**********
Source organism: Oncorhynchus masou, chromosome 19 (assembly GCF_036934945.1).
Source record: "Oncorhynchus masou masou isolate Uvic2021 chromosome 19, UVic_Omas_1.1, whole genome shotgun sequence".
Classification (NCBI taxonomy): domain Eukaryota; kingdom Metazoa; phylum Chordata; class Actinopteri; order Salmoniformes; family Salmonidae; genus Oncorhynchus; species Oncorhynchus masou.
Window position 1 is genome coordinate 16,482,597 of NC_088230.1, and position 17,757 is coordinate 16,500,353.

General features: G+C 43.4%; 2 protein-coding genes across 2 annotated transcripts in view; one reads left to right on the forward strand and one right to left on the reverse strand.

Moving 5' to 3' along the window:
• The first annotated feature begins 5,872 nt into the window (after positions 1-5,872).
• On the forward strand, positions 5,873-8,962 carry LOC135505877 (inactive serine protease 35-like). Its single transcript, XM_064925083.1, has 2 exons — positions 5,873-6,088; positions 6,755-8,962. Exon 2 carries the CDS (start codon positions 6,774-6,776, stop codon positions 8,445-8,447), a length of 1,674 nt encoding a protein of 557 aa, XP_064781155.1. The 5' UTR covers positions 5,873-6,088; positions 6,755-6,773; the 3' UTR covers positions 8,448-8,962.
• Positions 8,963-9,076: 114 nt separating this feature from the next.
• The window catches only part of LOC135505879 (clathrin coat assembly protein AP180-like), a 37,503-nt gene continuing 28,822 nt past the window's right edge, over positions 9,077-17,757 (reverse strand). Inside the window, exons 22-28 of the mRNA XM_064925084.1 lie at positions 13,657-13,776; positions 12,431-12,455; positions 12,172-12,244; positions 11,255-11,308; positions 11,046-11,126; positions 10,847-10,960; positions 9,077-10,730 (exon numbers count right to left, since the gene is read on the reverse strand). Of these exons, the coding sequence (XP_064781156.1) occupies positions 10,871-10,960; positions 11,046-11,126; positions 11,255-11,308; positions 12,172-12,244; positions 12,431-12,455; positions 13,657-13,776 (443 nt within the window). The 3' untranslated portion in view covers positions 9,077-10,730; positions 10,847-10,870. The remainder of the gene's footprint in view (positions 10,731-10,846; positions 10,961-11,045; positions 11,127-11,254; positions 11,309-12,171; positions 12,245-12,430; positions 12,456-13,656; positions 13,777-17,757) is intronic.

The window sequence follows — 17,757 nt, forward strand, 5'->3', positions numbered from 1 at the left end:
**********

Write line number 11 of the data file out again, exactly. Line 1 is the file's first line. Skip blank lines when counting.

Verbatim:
The window sequence follows — 17,757 nt, forward strand, 5'->3', positions numbered from 1 at the left end: